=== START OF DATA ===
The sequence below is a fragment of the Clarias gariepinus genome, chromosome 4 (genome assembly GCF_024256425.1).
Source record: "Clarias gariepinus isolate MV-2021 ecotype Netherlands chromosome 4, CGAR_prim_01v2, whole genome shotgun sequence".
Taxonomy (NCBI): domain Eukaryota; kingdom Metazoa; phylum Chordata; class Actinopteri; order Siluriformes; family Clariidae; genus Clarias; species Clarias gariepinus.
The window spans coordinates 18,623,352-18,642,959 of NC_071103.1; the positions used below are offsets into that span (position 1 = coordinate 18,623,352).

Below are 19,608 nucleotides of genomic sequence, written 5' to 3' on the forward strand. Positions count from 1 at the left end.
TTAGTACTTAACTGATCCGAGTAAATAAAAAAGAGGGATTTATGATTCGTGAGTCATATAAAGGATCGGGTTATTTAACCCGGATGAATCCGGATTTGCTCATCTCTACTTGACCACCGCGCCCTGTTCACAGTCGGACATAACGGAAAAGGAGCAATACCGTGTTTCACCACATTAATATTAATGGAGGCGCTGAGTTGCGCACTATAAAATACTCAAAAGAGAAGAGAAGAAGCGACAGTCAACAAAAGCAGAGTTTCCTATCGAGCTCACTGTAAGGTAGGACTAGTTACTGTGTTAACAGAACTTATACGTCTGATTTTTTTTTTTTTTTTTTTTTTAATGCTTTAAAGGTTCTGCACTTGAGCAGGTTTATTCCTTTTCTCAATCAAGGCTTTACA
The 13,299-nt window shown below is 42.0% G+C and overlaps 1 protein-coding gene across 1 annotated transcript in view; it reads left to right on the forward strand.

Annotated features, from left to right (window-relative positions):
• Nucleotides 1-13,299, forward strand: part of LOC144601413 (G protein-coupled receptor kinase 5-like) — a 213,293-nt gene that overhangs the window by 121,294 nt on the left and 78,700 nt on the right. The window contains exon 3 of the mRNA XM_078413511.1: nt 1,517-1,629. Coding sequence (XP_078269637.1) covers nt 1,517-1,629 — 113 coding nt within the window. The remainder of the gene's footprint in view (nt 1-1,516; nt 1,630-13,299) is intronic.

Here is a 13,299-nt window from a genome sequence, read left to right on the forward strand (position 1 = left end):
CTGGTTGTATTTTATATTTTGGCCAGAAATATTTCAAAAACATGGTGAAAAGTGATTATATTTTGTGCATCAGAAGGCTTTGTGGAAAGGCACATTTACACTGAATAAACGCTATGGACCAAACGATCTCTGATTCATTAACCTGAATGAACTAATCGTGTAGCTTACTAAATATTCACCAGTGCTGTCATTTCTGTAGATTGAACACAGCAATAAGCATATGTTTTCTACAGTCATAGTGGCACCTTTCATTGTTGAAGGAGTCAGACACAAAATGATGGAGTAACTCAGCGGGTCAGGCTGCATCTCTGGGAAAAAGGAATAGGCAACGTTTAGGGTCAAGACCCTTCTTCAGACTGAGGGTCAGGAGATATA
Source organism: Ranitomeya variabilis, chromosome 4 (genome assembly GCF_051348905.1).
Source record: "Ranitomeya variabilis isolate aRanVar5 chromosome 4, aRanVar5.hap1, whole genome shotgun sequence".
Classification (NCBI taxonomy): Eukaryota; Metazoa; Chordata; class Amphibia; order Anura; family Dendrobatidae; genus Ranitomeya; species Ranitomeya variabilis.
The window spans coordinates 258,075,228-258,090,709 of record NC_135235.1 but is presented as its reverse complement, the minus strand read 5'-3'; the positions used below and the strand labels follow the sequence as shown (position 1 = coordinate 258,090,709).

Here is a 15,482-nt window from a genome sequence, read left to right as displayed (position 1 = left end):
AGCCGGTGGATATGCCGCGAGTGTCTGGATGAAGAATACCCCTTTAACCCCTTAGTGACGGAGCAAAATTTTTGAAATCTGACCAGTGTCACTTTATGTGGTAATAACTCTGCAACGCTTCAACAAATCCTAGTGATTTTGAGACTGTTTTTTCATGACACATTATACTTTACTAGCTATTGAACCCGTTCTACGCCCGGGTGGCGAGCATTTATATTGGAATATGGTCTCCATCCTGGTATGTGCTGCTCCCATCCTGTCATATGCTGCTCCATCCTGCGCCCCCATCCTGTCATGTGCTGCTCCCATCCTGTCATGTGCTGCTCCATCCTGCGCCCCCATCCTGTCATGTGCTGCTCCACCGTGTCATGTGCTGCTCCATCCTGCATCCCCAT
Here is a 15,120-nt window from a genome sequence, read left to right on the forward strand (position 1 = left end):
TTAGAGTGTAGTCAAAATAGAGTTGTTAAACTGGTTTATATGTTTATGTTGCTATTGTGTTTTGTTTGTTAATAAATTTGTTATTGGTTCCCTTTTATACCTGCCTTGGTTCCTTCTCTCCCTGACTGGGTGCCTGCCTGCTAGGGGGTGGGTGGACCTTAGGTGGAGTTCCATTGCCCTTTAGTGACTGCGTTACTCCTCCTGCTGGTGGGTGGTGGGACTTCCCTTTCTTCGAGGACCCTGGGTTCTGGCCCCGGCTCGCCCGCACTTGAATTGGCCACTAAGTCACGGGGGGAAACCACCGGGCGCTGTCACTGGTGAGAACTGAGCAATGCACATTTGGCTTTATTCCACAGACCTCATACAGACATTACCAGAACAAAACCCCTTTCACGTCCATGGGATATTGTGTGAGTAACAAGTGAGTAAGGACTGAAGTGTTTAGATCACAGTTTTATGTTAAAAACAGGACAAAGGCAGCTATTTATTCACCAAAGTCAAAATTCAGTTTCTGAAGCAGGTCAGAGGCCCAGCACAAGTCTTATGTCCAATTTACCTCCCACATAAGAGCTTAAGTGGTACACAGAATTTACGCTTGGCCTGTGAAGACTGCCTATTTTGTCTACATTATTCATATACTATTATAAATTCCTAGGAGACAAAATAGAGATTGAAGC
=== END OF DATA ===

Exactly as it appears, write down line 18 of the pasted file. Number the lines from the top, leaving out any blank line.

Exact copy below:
Here is a 15,120-nt window from a genome sequence, read left to right on the forward strand (position 1 = left end):